By Alice Clifford via SWNS
Buying loot boxes in video games could be a ‘gateway’ to gambling addiction, warns a new study.
People who buy loot boxes in video games are two times more likely to gamble. They are also more likely to have a gambling problem compared to gamers who don’t buy virtual treasure chests.
Designed to grab a player’s attention, loot boxes are usually bought with real-world money and often contain random virtual objects. They could contain weapons or new characters and are largely unregulated unlike online gambling.
Many countries have already seen the dangers of these virtual treasures. In 2018 Belgium banned this feature and now other countries across the globe are discussing legislation over them.
Loot boxes encourage the spending of real money and often appear as a game of chance, as a player won’t know what is inside until they have bought it, making it a form of gambling.
Sophie Coelho, a PhD student at York University, Toronto, and author of the study, said: “Findings indicate that loot box purchasing represents an important marker of risk for gambling and problem gambling among people who play video games.
“The persistent associations we observed between loot box purchasing and gambling may provide preliminary support for the role of loot boxes as a ‘gateway’ to gambling and eventually problem gambling.
“Loot boxes may prime people to gamble and increase susceptibility to problem gambling.”
For this study, the researchers analyzed past year loot box purchases among 1,189 students at five Canadian universities. They also studied 499 adults recruited from an online crowdsourcing platform and an online survey site.
Aged 18 and above, all participants completed an online questionnaire about their video gaming and addictive behaviors, their mental health and other issues.
The study also took into account a larger number of psychological risk factors for gambling than previous research. These included emotional distress, the tendency to act rashly when upset, and adverse childhood experiences including abuse and neglect.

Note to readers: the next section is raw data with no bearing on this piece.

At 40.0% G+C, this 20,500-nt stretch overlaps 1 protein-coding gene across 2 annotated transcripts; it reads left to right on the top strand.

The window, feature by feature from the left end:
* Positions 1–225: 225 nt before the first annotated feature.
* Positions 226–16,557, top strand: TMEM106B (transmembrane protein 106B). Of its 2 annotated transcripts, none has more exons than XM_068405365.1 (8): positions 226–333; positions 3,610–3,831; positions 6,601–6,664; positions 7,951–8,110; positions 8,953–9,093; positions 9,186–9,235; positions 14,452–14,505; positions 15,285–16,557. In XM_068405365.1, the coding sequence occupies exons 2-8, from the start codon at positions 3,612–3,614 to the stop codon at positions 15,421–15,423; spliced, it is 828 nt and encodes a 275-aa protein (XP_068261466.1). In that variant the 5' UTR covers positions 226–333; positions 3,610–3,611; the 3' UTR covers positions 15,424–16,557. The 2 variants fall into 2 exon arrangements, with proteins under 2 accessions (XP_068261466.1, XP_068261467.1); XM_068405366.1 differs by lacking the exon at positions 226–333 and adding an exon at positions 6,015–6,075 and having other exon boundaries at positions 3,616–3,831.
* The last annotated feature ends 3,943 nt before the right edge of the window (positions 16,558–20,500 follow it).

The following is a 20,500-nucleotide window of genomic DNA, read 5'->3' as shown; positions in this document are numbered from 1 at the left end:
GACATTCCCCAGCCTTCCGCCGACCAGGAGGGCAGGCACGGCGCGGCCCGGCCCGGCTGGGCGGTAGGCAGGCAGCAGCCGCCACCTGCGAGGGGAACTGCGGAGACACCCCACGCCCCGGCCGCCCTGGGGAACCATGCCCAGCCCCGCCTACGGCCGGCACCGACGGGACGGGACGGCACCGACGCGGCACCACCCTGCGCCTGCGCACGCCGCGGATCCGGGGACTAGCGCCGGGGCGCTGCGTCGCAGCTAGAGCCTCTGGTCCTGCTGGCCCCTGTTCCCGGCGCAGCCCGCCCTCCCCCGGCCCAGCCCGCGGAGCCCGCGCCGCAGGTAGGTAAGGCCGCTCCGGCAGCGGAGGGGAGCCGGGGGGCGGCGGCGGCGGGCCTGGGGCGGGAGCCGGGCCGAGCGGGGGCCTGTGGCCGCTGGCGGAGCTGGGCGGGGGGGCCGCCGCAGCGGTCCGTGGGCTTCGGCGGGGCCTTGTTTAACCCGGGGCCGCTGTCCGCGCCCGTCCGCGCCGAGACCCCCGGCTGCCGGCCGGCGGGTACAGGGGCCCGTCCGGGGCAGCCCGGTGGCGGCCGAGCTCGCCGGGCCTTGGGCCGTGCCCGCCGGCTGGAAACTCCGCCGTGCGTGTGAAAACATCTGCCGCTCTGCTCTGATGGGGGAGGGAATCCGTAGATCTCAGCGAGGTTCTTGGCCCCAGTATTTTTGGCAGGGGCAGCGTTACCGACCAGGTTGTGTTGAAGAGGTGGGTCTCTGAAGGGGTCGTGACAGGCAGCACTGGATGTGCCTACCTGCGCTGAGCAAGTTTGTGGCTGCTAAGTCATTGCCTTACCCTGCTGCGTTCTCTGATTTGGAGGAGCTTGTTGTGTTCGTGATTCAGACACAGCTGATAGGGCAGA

They found that 17 percent of the students and those recruited on the online platforms bought loot boxes. On average they spent $90.63 and $240.94 respectively. This is around £75 and £201.
The majority of those who purchased loot boxes identified as male in both groups.
Out of the students who bought loot boxes, 28 percent of them reported gambling in the past year, while only 19 per cent of non-purchasers reported the same.
From the online community, 57 percent of those who purchased loot boxes said they had gambled in the past year, while only 38 per cent of the people who didn’t buy one said the same.
Students who had the riskier loot box purchasing habits, such as those who bought a lot of them, were more likely to have a worse gambling habit.
However, this wasn’t the same for the online community participants. The researchers put this down to a small sample size.
Of all psychological risk factors, adverse childhood experiences were most consistently associated with an increased likelihood of past-year gambling and greater problem gambling.
The researchers suggest that people with troubled upbringings have a ‘heightened vulnerability’ to developing gambling problems.
Coelho said: “This may be compounded by engaging with gambling-like features embedded in video games, such as loot boxes.”
Yet despite adjusting for different psychological variables, the researchers were limited as they couldn’t take into consideration every single psychological, sociodemographic, gaming or gambling related issue that could affect buying loot boxes and gambling.
These findings have potential implications for policymakers and for healthcare.
The authors are now calling for more research into the benefit of adding in features to games that can minimize the harm they cause. One feature is to tell players the odds of winning when they buy a box, which some online platforms have already implemented.
This study is published in the journal Addiction Research & Theory.
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